"We shall be thankful to receive any news of Miss Lucy Acton," said Captain Acton, with that collectedness of manner which implies the glazing by a vigorous will of passions growing turbulent.
"Two or three days after your appointment of Mr Lawrence as master of the Minorca, I chanced to be going by way of Old Friar's Road to visit some houses belonging to me. At the bend of the road, which conceals the bridge and Old Harbour Town I met Mr Lawrence, and we exchanged a few sentences on the subject of the sum of three hundred pounds which he owes me. He informed me that when you, sir, had paid him off on his return he would hand me the sum of twenty-five guineas in part payment of his debt. We each pursued our way. When I had gone a few yards I stopped and turned to look after him. He had disappeared round the bend of the road, but just about the place where he and I had conversed I saw something white. It was a letter. Thinking I had dropped it in unconscious play of my hands during our talk, I returned and picked it up."
The old man put his hand in his pocket and pulled out the letter, which he held on his knee, whilst he continued: "It was not addressed, as you will presently see, but[Pg 210] the contents which I took the liberty of reading, the letter being open and manifestly a stray article which was anybody's property, assured me that it had just now fallen from the pocket of Mr Lawrence, who had brought it out possibly with his pocket-handkerchief, but who would not know of his loss by looking behind him as the turn of the road hid it from him. I was greatly astounded by the contents of this letter, which is in Mr Lawrence's handwriting, and somewhat incensed by reading that he termed me an old scamp, I, who had proved his friend at a time when friendship was valuable to him, and who have shown him every consideration since. Will you read the letter, sir?"
Mr Greyquill left his seat and stepped across with the missive to Captain Acton. The Captain glanced at the contents, and without reading extended the letter to the Admiral, saying: "Is this your son's writing, sir?"
The Admiral took the letter, ran his eyes over it, and answered, returning the letter to Captain Acton: "It is."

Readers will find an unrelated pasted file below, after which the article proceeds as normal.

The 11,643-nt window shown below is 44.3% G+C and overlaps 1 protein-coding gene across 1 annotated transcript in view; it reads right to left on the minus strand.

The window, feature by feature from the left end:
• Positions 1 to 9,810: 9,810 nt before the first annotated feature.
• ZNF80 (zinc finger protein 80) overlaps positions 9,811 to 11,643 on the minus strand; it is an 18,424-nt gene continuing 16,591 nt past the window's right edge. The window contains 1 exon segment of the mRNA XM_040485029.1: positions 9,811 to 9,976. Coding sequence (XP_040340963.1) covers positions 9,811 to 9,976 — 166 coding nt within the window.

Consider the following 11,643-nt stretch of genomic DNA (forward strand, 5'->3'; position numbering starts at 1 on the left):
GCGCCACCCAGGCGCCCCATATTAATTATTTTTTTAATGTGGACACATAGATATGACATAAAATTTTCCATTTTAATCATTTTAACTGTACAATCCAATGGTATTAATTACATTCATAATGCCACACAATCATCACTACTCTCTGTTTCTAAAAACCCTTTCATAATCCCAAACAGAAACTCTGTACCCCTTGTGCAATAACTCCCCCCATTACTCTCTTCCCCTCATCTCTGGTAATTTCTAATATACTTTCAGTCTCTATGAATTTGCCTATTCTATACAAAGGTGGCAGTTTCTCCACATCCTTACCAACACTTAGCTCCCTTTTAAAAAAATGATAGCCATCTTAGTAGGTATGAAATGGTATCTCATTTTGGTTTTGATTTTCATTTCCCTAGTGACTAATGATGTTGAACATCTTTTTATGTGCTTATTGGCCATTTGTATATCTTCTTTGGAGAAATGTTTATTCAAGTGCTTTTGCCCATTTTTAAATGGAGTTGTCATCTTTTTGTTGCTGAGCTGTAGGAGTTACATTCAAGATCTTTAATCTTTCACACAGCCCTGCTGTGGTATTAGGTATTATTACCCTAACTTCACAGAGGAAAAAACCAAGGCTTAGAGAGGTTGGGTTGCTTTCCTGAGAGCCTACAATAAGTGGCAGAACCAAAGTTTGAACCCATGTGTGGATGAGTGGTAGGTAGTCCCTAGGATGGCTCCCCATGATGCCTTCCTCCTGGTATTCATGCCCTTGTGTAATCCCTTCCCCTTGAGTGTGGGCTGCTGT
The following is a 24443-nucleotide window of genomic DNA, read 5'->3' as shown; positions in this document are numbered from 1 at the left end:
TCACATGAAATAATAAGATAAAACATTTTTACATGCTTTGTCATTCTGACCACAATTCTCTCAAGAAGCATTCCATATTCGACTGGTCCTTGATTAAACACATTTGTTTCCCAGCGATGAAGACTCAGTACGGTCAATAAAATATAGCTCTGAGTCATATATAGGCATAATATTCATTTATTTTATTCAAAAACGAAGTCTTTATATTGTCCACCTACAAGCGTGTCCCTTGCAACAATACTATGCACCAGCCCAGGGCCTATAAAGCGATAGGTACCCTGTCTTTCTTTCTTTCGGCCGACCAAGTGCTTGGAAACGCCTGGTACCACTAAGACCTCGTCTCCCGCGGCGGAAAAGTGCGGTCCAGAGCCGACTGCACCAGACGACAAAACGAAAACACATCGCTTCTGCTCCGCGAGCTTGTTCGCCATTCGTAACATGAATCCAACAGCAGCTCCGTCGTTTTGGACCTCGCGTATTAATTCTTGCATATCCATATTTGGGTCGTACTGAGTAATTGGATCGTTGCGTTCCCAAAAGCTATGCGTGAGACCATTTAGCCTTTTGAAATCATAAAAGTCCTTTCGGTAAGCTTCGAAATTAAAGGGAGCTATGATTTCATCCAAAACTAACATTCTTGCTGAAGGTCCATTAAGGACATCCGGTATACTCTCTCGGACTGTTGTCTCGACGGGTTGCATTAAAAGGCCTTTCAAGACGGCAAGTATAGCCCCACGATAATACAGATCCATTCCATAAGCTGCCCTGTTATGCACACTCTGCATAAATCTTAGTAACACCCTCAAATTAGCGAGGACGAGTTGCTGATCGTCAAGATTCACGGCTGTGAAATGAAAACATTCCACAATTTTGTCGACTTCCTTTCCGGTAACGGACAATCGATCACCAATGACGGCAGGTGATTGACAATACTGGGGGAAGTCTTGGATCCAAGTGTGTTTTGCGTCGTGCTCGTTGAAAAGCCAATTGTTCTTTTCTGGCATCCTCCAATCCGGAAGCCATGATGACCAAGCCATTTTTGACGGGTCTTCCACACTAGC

"It is a draft or copy," said Captain Acton. "It is undated, and it is without the formal beginning of My dear, etc."
He then read slowly and deliberately, the handwriting being good and clear:
[Pg 211]
"I should have answered your letter sooner but I have been so worried by debts and difficulties, by compulsory idleness and the absolute impossibility of finding anything congenial to do, that I have had no spirit to communicate with you or anybody else. But the wheel of fortune which has depressed me to the very bottom, has by another revolution, raised me. I must tell you that I am very heavily in debt. Even in this antiquated hole I owe an old scamp, named Greyquill, three hundred pounds, of which I have only had two hundred. I am in debt, some of them debts of honour, to several men, a few of whom I have spoken of in my time as brother-officers, and one of them quite recently threatened me with the law. In addition, I owe a lot to various tradespeople in London and elsewhere. So that my personal liberty hangs by a hair, and at any moment I may find myself clapped on the shoulder, arrested for debt, and flung into gaol, there to languish possibly for the remainder of my days, for it is quite certain that my father cannot, even if he would, come to my help. His private means are very small, and his pension inconsiderable, and though he has behaved very well in maintaining me since I quitted the Service, and allowed me to use his cottage as a home, he is a man whose morality is high and severe, and he is the last person to part with a farthing in discharge of debts which he regards as dishonourable.